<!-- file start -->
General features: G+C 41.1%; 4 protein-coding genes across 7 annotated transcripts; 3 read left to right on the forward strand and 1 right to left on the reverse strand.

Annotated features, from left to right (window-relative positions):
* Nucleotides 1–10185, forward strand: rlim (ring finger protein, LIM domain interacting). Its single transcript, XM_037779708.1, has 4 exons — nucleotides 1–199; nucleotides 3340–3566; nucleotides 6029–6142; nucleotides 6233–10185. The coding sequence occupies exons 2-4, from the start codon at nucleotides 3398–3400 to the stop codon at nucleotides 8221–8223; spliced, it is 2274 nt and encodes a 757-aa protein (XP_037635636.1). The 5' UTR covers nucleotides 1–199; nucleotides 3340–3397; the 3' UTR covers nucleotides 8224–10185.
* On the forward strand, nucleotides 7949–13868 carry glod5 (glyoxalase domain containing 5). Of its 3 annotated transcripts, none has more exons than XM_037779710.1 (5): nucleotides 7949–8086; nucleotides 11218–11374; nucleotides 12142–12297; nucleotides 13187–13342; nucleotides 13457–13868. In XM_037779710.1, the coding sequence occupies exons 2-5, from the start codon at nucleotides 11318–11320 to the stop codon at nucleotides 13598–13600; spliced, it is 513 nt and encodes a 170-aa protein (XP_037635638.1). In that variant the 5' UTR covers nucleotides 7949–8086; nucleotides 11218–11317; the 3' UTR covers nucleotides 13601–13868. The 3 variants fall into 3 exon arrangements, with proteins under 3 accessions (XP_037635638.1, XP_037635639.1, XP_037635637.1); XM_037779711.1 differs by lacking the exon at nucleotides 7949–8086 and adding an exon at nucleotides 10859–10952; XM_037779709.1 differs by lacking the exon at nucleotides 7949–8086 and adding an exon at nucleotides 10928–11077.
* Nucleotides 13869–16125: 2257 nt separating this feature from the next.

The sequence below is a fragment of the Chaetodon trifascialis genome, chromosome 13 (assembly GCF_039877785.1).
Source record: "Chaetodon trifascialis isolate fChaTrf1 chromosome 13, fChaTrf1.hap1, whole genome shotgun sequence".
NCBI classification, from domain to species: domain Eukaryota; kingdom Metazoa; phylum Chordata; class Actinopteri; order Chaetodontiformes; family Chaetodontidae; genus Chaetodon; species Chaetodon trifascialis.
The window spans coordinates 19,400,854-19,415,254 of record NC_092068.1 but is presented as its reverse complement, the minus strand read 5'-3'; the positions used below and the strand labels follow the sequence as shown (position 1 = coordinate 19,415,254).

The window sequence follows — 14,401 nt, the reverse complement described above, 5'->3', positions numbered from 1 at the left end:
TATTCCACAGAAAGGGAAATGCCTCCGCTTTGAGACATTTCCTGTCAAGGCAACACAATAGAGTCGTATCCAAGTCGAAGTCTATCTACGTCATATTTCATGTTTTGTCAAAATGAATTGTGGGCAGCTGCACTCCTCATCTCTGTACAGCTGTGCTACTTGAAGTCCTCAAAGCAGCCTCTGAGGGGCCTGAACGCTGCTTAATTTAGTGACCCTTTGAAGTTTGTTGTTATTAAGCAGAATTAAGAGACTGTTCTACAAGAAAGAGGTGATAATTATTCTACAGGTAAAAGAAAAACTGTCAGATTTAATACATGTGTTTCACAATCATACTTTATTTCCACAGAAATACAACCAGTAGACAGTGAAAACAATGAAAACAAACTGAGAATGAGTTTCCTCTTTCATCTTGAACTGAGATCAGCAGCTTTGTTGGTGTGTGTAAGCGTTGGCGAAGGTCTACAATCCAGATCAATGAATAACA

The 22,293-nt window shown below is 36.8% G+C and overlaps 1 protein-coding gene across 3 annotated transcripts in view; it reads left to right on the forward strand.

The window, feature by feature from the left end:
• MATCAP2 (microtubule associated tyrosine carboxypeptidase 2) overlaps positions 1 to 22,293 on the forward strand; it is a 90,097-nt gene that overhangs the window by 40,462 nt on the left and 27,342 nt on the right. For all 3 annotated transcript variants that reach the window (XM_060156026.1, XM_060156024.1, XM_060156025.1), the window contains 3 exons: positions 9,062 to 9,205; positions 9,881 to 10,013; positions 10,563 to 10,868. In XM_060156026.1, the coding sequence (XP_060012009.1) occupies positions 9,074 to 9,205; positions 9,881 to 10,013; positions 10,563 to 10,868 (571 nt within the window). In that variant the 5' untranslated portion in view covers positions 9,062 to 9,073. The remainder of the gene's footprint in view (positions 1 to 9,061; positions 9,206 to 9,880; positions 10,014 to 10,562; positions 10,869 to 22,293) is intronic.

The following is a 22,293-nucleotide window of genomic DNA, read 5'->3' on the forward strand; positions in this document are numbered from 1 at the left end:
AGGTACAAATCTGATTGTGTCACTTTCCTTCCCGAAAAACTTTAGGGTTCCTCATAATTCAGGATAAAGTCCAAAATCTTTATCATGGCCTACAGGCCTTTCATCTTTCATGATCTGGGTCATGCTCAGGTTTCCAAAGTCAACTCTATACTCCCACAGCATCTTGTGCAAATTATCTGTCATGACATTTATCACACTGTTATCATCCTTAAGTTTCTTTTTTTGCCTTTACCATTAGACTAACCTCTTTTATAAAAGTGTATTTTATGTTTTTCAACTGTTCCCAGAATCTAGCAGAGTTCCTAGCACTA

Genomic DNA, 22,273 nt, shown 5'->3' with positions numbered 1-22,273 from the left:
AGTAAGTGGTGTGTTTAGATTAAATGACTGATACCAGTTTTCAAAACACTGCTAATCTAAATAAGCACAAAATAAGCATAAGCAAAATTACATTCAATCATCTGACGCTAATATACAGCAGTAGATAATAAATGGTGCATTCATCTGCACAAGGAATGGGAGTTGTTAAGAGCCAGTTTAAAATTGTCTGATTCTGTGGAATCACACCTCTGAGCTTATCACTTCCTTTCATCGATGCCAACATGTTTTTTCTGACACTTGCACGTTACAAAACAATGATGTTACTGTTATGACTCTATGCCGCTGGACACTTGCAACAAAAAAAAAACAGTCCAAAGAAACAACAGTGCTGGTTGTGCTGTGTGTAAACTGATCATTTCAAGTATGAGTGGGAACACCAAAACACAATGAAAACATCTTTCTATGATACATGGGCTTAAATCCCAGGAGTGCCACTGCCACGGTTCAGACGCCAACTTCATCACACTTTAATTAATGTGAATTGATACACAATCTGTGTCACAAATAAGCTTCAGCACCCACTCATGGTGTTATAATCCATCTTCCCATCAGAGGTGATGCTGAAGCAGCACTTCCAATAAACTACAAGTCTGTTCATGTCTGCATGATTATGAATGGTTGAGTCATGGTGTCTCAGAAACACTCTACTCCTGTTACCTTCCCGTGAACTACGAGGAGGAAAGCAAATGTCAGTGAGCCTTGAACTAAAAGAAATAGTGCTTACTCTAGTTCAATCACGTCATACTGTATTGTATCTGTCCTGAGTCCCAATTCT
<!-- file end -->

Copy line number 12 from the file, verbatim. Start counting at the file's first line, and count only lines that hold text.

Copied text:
The 22,293-nt window shown below is 36.8% G+C and overlaps 1 protein-coding gene across 3 annotated transcripts in view; it reads left to right on the forward strand.